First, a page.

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Tuesday, May 21, 2013

Milwaukee Bucks: The Message is Abuilding

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Five years ago Seattle lost its NBA team to Oklahoma City. Last week Seattle lost its chance to grab an NBA team from Sacramento—and the news had special meaning for Milwaukee.

Artie: I think David Stern has some vindictive thing toward Seattle. He was all for the 2008 move to OKC but now he doesn't want any moving?

Frank: At first I was surprised the NBA owners rejected the Kings' sale to a Seattle group and basically dictated a sale to a Sacramento group. I thought those rich guys always scratched each other's backs.

A: So why not this time?

F: The key was that Sacramento's mayor, former NBA star Kevin Johnson, won approval of a plan for a new arena. That countered the arena plan Seattle put together last year. In other words, what mattered most was that the NBA got another bright, shiny, ridiculously expensive playpen. Otherwise the Kings would have been gone.

A: Jerry Brewer of The Seattle Times wrote this: "Stern made an example of Seattle five years ago when the league moved the Sonics to OKC after a contentious, ill-timed fight over building a new arena. Now, Sacramento represents the best-case scenario. It'll be so easy to go to cities now and lobby for new arenas by saying, 'You want to lose your team like Seattle? Or do you want to be like Sacramento?' "

F: Those questions are hovering over the Bucks and the supposedly wretched, hopelessly outdated Bradley Center.

: You've got to think Seattle will keep looking for a team.

F: Chris Hansen, the lead money man of the bid for the Kings, said, "Our day will come."

A: And remember, Stern began making noises several years ago about how the league really values the Milwaukee franchise but the building, well...

F: In Sacramento the NBA did what all pro leagues do: strong-arm a city into funding a new venue by using the threat that its team will disappear.

A: But I still think Stern had some special bug up his butt about Seattle.

F: Could be, but Stern, like any sports commissioner, works for the owners. His job is to line their pockets...

A: With money from the pockets of the average fan.

F: The main thing is to make sure that owners can maximize their profits while they're in charge AND when they eventually sell the franchises.

A: The Bucks' future may well depend on when and to whom Herb Kohl sells the team. As for the "when," I say the sooner the better.

F: But local investors' interest in the Bucks may well depend on a new arena—just the way Stern and the league want it.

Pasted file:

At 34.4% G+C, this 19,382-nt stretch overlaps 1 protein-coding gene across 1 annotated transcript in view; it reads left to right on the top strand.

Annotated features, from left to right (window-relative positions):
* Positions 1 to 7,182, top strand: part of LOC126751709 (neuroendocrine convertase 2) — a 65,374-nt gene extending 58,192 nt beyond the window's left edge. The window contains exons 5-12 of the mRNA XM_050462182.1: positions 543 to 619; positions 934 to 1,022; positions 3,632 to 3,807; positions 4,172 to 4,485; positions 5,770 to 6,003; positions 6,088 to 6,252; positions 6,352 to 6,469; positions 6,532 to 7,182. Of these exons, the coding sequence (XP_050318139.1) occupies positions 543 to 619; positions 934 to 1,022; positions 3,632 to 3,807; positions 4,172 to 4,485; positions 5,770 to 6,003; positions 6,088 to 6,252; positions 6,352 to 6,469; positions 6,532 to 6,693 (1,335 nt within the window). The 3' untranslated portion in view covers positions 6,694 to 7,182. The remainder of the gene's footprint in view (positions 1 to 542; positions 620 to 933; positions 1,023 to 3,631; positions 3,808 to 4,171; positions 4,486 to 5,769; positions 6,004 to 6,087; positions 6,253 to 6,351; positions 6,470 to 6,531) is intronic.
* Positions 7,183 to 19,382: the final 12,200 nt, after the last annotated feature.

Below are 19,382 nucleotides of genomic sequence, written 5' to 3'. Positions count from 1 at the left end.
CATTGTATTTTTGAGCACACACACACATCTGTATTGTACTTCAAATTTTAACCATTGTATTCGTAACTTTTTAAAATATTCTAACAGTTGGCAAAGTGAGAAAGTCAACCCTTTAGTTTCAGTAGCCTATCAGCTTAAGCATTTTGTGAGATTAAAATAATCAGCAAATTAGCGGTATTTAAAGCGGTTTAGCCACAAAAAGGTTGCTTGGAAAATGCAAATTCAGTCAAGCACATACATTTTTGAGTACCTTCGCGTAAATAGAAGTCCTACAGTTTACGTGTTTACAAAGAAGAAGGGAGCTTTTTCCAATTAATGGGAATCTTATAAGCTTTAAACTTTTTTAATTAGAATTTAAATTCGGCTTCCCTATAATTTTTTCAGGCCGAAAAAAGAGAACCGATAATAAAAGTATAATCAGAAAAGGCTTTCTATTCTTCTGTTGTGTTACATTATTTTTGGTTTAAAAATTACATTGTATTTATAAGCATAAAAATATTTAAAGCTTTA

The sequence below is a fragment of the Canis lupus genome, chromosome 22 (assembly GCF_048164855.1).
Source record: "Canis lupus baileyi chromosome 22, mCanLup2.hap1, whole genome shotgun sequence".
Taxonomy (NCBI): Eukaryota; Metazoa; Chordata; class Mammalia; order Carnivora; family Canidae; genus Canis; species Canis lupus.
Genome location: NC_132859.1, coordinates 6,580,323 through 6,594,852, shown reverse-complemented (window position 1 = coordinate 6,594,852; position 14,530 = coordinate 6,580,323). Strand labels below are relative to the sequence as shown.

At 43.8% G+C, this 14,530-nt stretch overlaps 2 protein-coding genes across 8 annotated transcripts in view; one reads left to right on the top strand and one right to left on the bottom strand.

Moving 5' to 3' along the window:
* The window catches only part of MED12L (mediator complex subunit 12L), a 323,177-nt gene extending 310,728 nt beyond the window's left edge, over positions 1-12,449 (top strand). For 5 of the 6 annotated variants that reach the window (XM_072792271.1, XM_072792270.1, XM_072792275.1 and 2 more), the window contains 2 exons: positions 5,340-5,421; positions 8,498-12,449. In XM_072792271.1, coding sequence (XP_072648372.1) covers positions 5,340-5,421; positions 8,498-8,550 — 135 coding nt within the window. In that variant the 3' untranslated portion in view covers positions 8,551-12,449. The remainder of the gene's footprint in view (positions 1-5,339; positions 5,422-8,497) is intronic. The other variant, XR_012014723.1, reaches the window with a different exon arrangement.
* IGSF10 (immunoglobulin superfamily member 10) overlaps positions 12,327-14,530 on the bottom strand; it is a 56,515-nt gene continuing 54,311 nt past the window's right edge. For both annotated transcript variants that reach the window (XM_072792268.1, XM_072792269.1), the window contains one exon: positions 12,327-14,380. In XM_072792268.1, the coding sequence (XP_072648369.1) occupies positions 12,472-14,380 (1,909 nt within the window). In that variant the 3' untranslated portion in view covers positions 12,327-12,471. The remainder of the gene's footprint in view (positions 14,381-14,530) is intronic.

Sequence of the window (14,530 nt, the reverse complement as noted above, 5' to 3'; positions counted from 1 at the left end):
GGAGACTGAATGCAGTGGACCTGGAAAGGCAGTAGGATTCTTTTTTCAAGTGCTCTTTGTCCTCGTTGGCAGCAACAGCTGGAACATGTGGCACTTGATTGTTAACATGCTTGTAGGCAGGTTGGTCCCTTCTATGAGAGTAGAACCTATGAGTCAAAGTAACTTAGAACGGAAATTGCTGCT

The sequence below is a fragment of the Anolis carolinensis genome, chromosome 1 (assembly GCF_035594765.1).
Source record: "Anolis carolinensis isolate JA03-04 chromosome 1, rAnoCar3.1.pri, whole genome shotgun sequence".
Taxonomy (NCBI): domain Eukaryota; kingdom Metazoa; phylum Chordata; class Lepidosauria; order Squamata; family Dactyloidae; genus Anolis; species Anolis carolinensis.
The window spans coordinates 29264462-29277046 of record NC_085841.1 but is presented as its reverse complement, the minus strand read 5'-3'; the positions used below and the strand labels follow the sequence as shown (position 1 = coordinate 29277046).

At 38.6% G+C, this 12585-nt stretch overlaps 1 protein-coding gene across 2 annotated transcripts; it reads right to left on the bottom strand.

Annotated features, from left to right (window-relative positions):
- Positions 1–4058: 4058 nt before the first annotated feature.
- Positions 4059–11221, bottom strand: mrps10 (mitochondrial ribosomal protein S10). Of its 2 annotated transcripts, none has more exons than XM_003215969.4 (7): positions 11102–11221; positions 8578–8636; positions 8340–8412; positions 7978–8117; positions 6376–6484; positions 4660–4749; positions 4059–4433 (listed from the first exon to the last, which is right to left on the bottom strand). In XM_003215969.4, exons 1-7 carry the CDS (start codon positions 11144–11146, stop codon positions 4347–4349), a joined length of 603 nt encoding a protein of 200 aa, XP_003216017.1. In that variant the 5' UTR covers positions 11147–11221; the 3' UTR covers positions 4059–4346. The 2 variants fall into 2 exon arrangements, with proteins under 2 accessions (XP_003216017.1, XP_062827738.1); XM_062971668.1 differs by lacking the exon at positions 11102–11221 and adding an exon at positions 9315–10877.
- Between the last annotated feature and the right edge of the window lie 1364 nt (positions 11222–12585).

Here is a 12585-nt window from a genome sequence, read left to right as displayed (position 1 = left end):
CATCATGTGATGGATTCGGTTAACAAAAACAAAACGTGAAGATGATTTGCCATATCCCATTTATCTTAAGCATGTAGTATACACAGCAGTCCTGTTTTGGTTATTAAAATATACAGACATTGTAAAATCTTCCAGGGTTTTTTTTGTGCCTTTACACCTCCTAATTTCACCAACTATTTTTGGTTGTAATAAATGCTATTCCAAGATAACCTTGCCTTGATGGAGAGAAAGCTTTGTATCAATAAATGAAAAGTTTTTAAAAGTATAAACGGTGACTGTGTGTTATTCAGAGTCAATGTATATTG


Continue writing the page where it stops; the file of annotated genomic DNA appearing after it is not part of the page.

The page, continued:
A: But who pays for this new building? The big-shot business types are real good about saying how much money is needed, but not so good about saying it'll be their money.

F: How could Milwaukee politicians justify a big public commitment to a new arena? Especially since we've got a governor and legislature that seem determined to cut the financial legs out from under the city.

A: We've said many times that the Bradley Center is not inadequate for good ol' Joe Fan—only for the rich corporate types who want bigger and better suites, super-duper seating with waiter service, more fancy restaurants. If that's what's so important, YOU pay for it! You're the ones who'll be using all that stuff while Joe Fan sits upstairs.

F: We say no public money for a new arena, except for things like hooking up the sewer lines.  

A: No matter whose money is involved, the timing’s not good. The Bucks have been so mediocre—make that less than mediocre—over the last decade, that there's no real hue and cry for saving 'em.

F: An NBA franchise, we keep hearing, means a lot of prestige for the city. But how much prestige does a lackluster, constantly rebuilding NBA team generate?

A: What would rejuvenate things is if Kohl sold to someone who could bring some excitement, just even the possibility of change.

F: I think the ex-senator is known as a guy who genuinely loves Milwaukee but isn't a real "go get 'em" leader. A nice, smiling non-entity.

A: I'd say a lot of fans—me included—see him more as a meddler, and an incompetent one at that. I mean, something's got to explain this long stretch of sub-mediocrity.

F: You know, Milwaukee does sort of "owe" Seattle a team.

A: In '70 we grabbed their Pilots, who somehow didn't become beloved in their first and only season. But they sure had snazzy caps! All those "scrambled eggs" on the brim would have been perfect for Jim Backus as Thurston Howell III on "Gilligan's Island."

DOWN TO THE FINAL FOUR

F: There are only three teams left that could knock the NBA crowns off LeBron and his pals. Can I assume that you'd like to see that happen?